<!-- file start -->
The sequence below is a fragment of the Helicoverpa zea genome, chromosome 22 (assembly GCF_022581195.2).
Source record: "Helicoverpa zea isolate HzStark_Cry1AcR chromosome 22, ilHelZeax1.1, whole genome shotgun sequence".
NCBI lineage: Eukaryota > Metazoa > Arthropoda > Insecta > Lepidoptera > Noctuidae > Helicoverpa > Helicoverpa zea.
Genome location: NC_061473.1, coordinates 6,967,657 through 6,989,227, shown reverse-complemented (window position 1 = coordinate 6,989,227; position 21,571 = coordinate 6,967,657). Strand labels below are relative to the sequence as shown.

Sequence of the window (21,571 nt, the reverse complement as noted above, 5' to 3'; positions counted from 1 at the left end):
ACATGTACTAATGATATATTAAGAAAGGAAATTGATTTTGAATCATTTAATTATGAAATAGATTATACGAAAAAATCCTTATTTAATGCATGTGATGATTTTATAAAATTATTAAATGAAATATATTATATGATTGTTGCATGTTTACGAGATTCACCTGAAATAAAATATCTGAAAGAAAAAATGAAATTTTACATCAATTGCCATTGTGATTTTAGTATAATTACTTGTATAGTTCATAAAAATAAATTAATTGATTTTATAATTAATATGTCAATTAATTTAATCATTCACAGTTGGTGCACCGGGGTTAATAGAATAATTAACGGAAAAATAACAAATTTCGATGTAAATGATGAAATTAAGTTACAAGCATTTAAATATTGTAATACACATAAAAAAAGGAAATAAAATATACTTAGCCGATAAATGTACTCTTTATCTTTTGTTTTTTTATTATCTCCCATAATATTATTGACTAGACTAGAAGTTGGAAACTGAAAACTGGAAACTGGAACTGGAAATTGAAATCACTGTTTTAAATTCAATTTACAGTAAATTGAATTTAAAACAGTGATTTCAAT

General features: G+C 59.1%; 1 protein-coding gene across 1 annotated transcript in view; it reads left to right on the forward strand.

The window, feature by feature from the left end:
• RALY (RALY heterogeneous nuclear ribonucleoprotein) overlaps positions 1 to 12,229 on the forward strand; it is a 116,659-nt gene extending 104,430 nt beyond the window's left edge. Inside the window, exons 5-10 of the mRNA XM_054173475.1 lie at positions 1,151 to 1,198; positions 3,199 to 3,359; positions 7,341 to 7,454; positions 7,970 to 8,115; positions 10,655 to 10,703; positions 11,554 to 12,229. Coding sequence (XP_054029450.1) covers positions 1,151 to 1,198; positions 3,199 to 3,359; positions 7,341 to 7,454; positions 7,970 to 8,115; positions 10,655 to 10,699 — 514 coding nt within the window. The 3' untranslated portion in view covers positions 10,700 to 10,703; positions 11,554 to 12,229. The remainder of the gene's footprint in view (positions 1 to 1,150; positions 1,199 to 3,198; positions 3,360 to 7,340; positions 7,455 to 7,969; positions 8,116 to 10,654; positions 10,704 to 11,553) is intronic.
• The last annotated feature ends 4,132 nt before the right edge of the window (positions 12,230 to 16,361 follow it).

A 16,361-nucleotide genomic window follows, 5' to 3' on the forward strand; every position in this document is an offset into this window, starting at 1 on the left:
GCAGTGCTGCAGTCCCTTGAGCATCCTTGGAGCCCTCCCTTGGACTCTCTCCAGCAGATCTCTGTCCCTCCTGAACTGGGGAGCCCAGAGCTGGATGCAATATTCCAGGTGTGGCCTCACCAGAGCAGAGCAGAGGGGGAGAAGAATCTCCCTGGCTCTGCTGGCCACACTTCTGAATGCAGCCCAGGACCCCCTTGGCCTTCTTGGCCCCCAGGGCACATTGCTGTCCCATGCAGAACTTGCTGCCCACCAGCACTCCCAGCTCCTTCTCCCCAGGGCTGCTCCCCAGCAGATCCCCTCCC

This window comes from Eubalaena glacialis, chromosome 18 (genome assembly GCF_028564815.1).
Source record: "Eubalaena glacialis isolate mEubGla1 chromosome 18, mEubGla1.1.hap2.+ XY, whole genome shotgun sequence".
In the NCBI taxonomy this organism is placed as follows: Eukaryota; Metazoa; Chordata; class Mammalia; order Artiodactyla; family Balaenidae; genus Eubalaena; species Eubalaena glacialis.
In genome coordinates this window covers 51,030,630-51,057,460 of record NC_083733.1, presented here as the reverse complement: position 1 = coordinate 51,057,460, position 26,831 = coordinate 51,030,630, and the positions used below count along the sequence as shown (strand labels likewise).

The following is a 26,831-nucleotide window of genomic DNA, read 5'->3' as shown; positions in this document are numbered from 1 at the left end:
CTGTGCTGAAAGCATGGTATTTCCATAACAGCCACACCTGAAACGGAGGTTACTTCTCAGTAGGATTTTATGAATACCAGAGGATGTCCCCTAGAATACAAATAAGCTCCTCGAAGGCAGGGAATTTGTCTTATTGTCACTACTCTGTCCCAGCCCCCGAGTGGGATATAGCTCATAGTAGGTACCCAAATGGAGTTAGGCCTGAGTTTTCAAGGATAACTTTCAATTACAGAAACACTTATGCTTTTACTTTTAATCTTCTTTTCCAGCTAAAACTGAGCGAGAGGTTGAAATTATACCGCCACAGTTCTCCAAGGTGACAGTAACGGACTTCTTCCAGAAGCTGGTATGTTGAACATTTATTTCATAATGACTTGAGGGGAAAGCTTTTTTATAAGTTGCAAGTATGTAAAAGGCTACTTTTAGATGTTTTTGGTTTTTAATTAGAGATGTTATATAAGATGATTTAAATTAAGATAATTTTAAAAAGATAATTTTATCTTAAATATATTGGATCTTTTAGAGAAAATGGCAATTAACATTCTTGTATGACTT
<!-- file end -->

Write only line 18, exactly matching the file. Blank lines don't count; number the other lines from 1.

CTGTGCTGAAAGCATGGTATTTCCATAACAGCCACACCTGAAACGGAGGTTACTTCTCAGTAGGATTTTATGAATACCAGAGGATGTCCCCTAGAATACAAATAAGCTCCTCGAAGGCAGGGAATTTGTCTTATTGTCACTACTCTGTCCCAGCCCCCGAGTGGGATATAGCTCATAGTAGGTACCCAAATGGAGTTAGGCCTGAGTTTTCAAGGATAACTTTCAATTACAGAAACACTTATGCTTTTACTTTTAATCTTCTTTTCCAGCTAAAACTGAGCGAGAGGTTGAAATTATACCGCCACAGTTCTCCAAGGTGACAGTAACGGACTTCTTCCAGAAGCTGGTATGTTGAACATTTATTTCATAATGACTTGAGGGGAAAGCTTTTTTATAAGTTGCAAGTATGTAAAAGGCTACTTTTAGATGTTTTTGGTTTTTAATTAGAGATGTTATATAAGATGATTTAAATTAAGATAATTTTAAAAAGATAATTTTATCTTAAATATATTGGATCTTTTAGAGAAAATGGCAATTAACATTCTTGTATGACTT